Katharine Towers on The Floating Man

20 October 2010

Poet Katharine Towers talks about her debut collection. The Floating Man​, and how nature and music have shaped her poetry.

by Katharine Towers

I've identified the collection's two main centres of gravity - music and nature. The music poems often use as their starting point a given form (fugue, counterpoint, concerto etc.). I think I'm interested in how articulating what happens in a piece of music might also cast light on how we behave or feel as human beings. Such attempts, of course, can only ever be approximations. Really, Mendelssohn has it - music's precision is something that poetry will always have to aspire to.

If music knows better than we do, then the same is perhaps true of the trees and birds in some of the nature poems. I don't suggest that they are 'wise' in any fey/hocus-pocus way, but that they might have something that would be useful to us, if we knew what it was. A kittiwake's self-sufficiency and the cerebralism of an ash tree in winter are really just suggestions. Which is perhaps where the floating man comes in. Would he want to come back, knowing what he knows at the end of the poem?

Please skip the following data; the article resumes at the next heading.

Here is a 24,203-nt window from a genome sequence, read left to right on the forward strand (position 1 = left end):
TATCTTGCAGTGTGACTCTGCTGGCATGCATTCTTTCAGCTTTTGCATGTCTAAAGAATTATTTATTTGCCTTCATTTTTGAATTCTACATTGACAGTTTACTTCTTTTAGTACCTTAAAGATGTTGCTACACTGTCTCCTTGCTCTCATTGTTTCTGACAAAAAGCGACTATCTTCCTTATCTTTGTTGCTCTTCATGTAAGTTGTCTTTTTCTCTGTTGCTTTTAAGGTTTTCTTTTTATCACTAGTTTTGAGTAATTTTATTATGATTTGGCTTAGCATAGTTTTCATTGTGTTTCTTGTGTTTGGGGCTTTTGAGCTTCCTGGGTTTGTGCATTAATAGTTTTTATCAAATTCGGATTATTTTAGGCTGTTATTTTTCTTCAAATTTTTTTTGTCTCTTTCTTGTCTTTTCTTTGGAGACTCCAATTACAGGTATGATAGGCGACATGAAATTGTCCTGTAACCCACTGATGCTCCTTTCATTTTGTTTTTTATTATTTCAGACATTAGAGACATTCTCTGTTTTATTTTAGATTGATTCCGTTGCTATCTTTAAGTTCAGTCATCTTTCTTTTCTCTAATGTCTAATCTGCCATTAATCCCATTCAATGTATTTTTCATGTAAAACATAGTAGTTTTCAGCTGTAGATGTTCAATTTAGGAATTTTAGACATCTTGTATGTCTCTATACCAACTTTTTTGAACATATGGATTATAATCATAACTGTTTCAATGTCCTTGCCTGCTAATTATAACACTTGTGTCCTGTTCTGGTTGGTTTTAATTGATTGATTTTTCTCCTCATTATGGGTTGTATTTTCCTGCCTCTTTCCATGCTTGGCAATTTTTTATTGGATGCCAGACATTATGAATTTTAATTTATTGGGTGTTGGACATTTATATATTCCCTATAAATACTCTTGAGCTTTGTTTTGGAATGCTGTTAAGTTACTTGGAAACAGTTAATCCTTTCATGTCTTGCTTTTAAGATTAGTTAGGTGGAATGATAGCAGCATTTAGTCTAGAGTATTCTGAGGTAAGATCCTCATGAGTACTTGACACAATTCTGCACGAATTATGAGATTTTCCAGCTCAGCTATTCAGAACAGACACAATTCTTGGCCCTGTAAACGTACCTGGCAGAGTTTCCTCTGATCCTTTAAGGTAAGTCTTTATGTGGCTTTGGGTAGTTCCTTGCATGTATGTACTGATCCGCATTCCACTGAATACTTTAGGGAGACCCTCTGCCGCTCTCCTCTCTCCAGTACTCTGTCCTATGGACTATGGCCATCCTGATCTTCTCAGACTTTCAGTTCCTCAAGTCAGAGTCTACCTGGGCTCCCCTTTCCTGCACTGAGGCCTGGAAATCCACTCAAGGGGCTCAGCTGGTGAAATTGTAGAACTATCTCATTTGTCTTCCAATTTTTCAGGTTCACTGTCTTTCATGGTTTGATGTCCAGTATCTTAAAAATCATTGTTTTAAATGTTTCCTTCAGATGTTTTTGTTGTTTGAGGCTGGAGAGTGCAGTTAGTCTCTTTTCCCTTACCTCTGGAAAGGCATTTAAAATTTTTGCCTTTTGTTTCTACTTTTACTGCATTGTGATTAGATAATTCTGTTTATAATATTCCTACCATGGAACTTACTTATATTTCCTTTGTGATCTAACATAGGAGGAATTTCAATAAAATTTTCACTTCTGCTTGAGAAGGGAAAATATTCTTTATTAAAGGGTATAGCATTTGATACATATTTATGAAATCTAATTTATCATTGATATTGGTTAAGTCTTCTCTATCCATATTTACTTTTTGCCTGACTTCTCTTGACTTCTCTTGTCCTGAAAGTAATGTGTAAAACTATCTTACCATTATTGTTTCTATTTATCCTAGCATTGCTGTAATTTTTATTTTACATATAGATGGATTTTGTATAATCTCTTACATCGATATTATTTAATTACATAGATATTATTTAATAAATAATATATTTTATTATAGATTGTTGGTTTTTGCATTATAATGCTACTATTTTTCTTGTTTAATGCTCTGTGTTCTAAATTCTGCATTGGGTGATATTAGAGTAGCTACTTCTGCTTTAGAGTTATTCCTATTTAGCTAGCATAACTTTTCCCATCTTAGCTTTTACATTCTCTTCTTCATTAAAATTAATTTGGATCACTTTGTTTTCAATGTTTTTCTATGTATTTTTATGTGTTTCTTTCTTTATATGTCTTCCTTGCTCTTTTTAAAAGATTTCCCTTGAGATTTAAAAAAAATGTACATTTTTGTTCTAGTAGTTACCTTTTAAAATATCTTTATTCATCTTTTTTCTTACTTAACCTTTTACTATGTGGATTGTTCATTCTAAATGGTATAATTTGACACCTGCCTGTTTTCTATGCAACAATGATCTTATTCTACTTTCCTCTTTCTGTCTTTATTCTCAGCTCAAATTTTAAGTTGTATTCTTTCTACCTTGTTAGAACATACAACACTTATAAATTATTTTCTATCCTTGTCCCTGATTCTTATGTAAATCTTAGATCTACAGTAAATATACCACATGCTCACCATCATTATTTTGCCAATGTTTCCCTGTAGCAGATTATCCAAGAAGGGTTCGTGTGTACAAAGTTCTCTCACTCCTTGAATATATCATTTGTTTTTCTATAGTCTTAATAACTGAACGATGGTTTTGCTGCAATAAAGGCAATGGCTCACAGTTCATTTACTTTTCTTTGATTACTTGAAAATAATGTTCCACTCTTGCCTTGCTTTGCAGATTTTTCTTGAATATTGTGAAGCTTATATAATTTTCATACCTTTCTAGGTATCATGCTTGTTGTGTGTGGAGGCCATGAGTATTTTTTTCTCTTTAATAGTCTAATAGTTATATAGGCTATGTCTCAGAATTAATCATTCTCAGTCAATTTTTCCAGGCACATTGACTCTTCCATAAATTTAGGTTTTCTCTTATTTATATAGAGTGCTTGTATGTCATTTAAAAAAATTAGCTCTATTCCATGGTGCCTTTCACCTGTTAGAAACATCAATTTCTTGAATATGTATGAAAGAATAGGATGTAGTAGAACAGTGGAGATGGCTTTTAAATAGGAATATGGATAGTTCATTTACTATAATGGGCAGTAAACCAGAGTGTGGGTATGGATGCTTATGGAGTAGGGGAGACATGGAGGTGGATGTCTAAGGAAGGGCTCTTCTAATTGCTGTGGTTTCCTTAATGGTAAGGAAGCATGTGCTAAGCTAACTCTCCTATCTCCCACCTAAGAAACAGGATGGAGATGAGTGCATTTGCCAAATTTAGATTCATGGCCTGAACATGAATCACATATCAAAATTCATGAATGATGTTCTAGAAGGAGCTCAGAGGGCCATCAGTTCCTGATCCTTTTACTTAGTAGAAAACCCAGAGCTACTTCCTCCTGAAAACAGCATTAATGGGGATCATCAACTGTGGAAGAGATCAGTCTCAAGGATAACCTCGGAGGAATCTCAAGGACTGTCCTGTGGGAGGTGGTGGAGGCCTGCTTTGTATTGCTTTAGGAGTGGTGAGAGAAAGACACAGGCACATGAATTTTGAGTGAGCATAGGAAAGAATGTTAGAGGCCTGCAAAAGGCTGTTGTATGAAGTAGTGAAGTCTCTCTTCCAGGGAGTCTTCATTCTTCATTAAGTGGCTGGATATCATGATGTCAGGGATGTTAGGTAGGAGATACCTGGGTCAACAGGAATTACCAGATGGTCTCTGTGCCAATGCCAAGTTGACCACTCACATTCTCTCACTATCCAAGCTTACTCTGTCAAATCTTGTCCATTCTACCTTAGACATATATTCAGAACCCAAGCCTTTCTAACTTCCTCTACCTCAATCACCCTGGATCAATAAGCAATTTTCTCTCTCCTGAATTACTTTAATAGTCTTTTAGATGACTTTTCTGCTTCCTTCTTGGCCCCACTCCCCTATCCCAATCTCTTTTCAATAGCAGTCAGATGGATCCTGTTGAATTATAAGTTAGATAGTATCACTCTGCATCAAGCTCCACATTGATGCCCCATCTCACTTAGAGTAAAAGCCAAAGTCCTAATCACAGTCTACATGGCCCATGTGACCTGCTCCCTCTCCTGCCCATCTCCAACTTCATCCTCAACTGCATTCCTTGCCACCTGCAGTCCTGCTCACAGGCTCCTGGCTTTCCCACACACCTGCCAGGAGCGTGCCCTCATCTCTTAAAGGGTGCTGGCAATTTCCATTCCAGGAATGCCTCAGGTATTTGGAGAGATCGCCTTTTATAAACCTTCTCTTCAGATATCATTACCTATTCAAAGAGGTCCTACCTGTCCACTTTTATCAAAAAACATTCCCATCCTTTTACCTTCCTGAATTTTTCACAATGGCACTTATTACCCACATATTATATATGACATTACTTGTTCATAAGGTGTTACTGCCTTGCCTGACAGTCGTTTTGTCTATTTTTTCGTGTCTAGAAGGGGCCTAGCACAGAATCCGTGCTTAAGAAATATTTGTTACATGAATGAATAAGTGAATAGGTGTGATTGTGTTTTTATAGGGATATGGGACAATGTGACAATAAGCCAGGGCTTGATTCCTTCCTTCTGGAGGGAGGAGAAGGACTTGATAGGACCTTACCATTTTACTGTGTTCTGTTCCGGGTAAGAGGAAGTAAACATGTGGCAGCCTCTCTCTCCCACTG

The poems were written over a period of about five years. I listened to lots of music and we moved to a house in the middle of nowhere. I think you can tell that from reading the poems. But that's enough about me.

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